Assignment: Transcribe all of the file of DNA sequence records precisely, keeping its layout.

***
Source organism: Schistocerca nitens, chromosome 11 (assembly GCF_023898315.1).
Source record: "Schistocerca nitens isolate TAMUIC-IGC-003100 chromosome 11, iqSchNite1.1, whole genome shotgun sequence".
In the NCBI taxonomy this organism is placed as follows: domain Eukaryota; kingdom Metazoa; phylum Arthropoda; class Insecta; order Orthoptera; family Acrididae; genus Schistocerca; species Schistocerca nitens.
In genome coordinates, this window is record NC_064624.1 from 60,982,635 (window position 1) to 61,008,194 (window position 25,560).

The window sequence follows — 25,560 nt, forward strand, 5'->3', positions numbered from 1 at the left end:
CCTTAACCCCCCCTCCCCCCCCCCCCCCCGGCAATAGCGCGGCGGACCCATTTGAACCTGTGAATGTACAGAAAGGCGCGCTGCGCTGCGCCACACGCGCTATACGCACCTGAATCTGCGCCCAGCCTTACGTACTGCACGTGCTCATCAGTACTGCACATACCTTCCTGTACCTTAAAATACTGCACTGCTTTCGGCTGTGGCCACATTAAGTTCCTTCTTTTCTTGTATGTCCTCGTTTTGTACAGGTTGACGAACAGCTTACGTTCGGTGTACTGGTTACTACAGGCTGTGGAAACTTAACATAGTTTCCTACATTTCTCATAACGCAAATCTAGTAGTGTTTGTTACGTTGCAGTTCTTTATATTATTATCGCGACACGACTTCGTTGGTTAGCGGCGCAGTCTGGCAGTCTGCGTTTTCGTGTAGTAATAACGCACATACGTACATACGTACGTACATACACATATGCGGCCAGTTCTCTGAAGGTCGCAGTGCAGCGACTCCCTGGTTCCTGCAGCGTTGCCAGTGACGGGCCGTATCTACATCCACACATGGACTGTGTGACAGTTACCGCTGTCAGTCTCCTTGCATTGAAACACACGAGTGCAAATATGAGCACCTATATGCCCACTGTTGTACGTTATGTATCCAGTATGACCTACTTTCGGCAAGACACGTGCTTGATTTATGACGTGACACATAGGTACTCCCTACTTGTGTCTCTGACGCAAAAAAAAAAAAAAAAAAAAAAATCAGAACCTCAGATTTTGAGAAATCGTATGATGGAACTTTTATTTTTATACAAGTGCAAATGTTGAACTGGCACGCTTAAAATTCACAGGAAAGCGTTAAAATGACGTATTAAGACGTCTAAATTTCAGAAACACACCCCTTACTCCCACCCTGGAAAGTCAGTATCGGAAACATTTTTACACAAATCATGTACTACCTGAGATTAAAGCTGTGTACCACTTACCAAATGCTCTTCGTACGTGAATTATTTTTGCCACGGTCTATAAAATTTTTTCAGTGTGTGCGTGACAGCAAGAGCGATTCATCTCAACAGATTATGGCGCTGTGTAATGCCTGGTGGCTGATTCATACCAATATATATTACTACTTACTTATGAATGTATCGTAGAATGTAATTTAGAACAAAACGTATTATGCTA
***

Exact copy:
Source organism: Schistocerca nitens, chromosome 11 (assembly GCF_023898315.1).
Source record: "Schistocerca nitens isolate TAMUIC-IGC-003100 chromosome 11, iqSchNite1.1, whole genome shotgun sequence".
In the NCBI taxonomy this organism is placed as follows: domain Eukaryota; kingdom Metazoa; phylum Arthropoda; class Insecta; order Orthoptera; family Acrididae; genus Schistocerca; species Schistocerca nitens.
In genome coordinates, this window is record NC_064624.1 from 60,982,635 (window position 1) to 61,008,194 (window position 25,560).

The window sequence follows — 25,560 nt, forward strand, 5'->3', positions numbered from 1 at the left end:
CCTTAACCCCCCCTCCCCCCCCCCCCCCCGGCAATAGCGCGGCGGACCCATTTGAACCTGTGAATGTACAGAAAGGCGCGCTGCGCTGCGCCACACGCGCTATACGCACCTGAATCTGCGCCCAGCCTTACGTACTGCACGTGCTCATCAGTACTGCACATACCTTCCTGTACCTTAAAATACTGCACTGCTTTCGGCTGTGGCCACATTAAGTTCCTTCTTTTCTTGTATGTCCTCGTTTTGTACAGGTTGACGAACAGCTTACGTTCGGTGTACTGGTTACTACAGGCTGTGGAAACTTAACATAGTTTCCTACATTTCTCATAACGCAAATCTAGTAGTGTTTGTTACGTTGCAGTTCTTTATATTATTATCGCGACACGACTTCGTTGGTTAGCGGCGCAGTCTGGCAGTCTGCGTTTTCGTGTAGTAATAACGCACATACGTACATACGTACGTACATACACATATGCGGCCAGTTCTCTGAAGGTCGCAGTGCAGCGACTCCCTGGTTCCTGCAGCGTTGCCAGTGACGGGCCGTATCTACATCCACACATGGACTGTGTGACAGTTACCGCTGTCAGTCTCCTTGCATTGAAACACACGAGTGCAAATATGAGCACCTATATGCCCACTGTTGTACGTTATGTATCCAGTATGACCTACTTTCGGCAAGACACGTGCTTGATTTATGACGTGACACATAGGTACTCCCTACTTGTGTCTCTGACGCAAAAAAAAAAAAAAAAAAAAAAATCAGAACCTCAGATTTTGAGAAATCGTATGATGGAACTTTTATTTTTATACAAGTGCAAATGTTGAACTGGCACGCTTAAAATTCACAGGAAAGCGTTAAAATGACGTATTAAGACGTCTAAATTTCAGAAACACACCCCTTACTCCCACCCTGGAAAGTCAGTATCGGAAACATTTTTACACAAATCATGTACTACCTGAGATTAAAGCTGTGTACCACTTACCAAATGCTCTTCGTACGTGAATTATTTTTGCCACGGTCTATAAAATTTTTTCAGTGTGTGCGTGACAGCAAGAGCGATTCATCTCAACAGATTATGGCGCTGTGTAATGCCTGGTGGCTGATTCATACCAATATATATTACTACTTACTTATGAATGTATCGTAGAATGTAATTTAGAACAAAACGTATTATGCTA